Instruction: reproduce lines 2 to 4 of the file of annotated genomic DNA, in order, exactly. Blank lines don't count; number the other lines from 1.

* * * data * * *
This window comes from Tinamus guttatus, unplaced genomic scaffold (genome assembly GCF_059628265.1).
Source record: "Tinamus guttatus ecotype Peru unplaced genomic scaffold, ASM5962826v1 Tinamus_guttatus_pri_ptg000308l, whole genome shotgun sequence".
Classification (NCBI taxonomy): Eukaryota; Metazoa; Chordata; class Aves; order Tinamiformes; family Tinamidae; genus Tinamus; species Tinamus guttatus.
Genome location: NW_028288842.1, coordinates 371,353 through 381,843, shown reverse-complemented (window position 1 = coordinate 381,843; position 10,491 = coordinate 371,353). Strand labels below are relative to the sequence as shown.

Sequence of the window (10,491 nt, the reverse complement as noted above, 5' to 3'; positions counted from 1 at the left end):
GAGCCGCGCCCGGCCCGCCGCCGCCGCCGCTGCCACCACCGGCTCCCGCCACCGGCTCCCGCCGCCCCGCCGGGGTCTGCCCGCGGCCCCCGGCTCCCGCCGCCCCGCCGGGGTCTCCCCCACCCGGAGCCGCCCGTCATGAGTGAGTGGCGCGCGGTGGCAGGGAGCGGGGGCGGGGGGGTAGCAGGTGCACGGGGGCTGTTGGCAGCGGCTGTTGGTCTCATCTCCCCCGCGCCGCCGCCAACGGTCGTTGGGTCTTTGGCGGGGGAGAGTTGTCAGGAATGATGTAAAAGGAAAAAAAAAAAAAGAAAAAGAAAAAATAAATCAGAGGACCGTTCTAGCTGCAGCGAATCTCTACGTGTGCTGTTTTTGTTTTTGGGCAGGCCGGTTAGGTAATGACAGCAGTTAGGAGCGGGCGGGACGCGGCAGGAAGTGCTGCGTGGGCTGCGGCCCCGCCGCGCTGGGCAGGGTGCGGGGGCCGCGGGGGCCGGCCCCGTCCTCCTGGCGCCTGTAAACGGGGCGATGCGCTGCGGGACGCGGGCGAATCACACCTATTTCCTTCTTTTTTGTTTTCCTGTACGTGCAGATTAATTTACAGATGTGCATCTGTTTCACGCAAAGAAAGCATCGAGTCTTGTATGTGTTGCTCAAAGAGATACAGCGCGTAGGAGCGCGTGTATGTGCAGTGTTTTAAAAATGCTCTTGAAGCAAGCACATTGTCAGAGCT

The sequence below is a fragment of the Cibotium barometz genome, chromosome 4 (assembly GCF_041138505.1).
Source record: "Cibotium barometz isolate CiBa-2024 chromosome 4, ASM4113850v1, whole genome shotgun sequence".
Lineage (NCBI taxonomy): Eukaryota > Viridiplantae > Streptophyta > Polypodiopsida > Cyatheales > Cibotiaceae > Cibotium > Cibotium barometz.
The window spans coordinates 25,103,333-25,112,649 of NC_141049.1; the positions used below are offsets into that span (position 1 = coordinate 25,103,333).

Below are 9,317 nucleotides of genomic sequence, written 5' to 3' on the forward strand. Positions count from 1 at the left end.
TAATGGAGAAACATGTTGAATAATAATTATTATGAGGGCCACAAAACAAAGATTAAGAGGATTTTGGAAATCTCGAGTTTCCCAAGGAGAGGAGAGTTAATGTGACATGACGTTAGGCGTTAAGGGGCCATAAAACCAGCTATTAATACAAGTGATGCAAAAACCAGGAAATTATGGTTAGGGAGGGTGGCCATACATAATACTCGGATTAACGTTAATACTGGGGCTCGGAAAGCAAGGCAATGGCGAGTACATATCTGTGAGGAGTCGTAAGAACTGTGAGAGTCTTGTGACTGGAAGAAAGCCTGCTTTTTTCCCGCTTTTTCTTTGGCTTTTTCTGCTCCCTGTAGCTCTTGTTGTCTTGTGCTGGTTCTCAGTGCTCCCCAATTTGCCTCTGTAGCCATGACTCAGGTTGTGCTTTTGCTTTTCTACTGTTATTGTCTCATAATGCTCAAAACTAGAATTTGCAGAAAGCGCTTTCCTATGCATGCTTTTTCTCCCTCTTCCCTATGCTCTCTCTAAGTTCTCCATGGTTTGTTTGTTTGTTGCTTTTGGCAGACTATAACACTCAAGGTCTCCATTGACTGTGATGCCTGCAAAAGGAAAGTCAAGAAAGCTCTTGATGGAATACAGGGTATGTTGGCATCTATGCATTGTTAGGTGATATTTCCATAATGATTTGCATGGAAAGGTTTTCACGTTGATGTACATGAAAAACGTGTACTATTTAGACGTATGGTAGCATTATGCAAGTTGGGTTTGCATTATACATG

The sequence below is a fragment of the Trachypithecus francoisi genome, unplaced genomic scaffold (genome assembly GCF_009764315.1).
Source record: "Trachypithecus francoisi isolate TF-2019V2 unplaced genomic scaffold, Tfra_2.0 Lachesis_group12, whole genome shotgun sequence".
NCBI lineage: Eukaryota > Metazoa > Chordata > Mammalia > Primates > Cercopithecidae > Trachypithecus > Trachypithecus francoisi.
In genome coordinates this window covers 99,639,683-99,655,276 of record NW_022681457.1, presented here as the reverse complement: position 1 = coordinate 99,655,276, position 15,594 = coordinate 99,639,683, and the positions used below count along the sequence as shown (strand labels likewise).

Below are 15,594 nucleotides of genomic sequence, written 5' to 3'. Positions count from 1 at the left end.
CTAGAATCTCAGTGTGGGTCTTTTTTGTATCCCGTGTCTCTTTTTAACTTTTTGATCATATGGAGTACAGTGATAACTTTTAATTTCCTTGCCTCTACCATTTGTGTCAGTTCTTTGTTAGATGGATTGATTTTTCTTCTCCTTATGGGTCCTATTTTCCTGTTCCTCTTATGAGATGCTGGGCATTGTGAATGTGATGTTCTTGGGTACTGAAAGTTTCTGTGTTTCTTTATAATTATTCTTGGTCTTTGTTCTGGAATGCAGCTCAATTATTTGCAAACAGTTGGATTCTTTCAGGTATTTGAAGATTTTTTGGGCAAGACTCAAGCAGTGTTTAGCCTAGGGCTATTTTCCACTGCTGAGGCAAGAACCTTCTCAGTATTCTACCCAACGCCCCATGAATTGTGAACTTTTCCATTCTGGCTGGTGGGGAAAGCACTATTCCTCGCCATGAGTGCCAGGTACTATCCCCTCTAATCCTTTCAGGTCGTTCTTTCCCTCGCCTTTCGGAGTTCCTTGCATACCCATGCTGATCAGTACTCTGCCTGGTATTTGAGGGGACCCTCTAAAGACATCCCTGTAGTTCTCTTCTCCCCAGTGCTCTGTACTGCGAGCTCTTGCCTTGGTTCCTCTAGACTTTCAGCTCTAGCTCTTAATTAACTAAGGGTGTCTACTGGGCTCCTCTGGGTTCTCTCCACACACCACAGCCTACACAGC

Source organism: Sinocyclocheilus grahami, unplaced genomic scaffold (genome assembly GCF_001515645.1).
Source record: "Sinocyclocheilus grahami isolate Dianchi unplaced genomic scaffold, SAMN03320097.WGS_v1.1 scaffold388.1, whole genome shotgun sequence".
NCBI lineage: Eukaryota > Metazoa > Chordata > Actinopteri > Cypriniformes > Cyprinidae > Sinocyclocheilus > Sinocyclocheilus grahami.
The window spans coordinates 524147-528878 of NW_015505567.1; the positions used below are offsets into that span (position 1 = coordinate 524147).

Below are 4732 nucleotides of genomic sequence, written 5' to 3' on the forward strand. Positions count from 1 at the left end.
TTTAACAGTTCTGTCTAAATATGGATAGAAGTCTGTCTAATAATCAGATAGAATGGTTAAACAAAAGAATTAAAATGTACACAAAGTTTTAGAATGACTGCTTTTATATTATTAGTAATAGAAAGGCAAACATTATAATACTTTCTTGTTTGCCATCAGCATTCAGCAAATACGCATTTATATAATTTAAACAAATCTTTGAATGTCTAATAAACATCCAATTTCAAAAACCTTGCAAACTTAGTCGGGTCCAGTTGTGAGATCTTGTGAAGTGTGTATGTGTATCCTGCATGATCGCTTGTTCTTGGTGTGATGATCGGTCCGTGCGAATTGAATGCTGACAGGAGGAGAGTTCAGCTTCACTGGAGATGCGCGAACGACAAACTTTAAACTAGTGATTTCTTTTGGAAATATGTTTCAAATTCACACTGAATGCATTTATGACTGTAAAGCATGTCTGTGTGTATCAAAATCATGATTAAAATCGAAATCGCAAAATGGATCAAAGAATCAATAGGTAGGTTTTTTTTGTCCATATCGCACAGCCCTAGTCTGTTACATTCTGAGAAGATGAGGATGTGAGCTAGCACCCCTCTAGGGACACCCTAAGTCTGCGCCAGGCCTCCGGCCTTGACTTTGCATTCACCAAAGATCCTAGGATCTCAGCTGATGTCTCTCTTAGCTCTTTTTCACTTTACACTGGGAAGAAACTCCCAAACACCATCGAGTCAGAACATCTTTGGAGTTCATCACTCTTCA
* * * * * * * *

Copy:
Source record: "Tinamus guttatus ecotype Peru unplaced genomic scaffold, ASM5962826v1 Tinamus_guttatus_pri_ptg000308l, whole genome shotgun sequence".
Classification (NCBI taxonomy): Eukaryota; Metazoa; Chordata; class Aves; order Tinamiformes; family Tinamidae; genus Tinamus; species Tinamus guttatus.
Genome location: NW_028288842.1, coordinates 371,353 through 381,843, shown reverse-complemented (window position 1 = coordinate 381,843; position 10,491 = coordinate 371,353). Strand labels below are relative to the sequence as shown.